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It’s Not Just About The Tile But What Is Between It

Grouts are available in many colors. While color is important to the final finished look of the tile installation, it has little effect on the functionality of the grout. When grout does its job — locking tiles tight, keeping out water, and giving floors and walls a finished look — nobody pays much attention. It’s only when grout fails, becoming stained, cracked, or falling out altogether, that people take notice.

But grout deserves more respect. “Not only does grout fill the voids, it makes the floor, wall, or countertop stronger by bonding the tiles together and preventing the edges of a tile from chipping and cracking,” says David Goodman tile contractor for This Old House. There are basically two different types of grout you can buy, cement based or epoxy based. Let’s look at both.

Cement Based Grout is basically colored cement and is available in sanded or non sanded depending on the width of your grout joint. If you grout joint is smaller that 1/8″, non sanded grout is generally recommended. If you grout joint is larger that 1/8″, sanded grout is generally recommended. Most tile installations use cement based grout. This type of grout is porous and should be sealed after installation to prevent to color from staining. Cement based grout should be sealed with a penetrating / impregnating sealer (often called grout sealers) which does not contain silicone, as silicone can shorten the useful life of the sealer.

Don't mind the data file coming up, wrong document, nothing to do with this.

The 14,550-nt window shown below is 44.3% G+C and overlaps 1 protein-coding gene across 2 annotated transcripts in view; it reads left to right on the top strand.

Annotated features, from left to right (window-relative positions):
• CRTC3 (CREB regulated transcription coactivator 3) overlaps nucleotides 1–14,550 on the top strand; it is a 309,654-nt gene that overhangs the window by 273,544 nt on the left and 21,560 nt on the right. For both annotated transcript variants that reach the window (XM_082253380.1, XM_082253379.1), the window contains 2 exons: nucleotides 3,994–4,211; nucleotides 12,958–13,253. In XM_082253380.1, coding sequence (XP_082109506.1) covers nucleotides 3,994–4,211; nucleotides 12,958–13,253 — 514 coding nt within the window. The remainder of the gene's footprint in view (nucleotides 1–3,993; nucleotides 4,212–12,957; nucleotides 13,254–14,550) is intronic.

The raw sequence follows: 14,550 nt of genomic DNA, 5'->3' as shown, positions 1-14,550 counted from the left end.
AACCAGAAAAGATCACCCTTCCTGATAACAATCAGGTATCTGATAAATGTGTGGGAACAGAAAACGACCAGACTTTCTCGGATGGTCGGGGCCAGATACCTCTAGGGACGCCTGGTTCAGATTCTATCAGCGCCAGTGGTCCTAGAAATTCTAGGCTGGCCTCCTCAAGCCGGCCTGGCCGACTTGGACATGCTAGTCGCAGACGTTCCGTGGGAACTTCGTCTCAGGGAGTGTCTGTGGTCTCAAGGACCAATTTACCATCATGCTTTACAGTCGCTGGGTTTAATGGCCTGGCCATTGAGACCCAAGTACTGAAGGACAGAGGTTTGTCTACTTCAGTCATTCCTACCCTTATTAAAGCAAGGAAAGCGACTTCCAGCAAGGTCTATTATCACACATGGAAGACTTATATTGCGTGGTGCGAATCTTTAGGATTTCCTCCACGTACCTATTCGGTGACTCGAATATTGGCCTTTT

Epoxy Based Grouts are chemically cured and are acid and stain resistant. Epoxy based grouts are becoming more popular because they do not require a sealer and are virtually maintenance free. There are some settings — notably those exposed to acids and greases — in which even an additive-enhanced, sealed grout falls short. Such harsh conditions call for epoxy grout. Made up of two parts, resin and hardener, epoxy grout comes in both sanded and unsanded varieties and is impervious to most chemicals and stains. The new generation of epoxies contain detergents in the hardeners, which make for quick cleanup with water and improve workability. Because epoxy can discolor porous surfaces, such as unglazed quarry tiles or limestone, these should be sealed before grouting. But its stain resistance, hardness, and durability make epoxy grout the best choice for applications such as kitchen counters, backsplashes, floors, and other heavy-traffic areas.

But what color? When it comes to grout color, there are three approaches: contrasting (say, white grout with black tile), harmonizing (green grout with green tile), or neutral (a shade of gray or white). While it can be tempting to go with an eye-popping combination, David Goodman tries to steer his clients toward the neutral option. “You may not be madly in love with gray,” he says, “but chances are you won’t hate it, either.”

If you do choose a bold color, grout up a sample section of tile on plywood and live with it for a few days. “I tell people to look at the color in lots of different lights — natural, incandescent, fluorescent,” Goodman says. If you make a mistake, unsealed cementitious grout can be stained or painted after it cures (sealed or epoxy grouts will have to be removed). “However, it’s a pretty tedious procedure,” Goodman says, “so why not make the right choice the first time?”

So while grout color is important, choosing the grout that will work best in a specific area of your home or busines, cement or epoxy will factor heavily into the decision.

For more information on choosing the grout that will work best for your needs,

stop by our showroom and speak with one of our sales associates.

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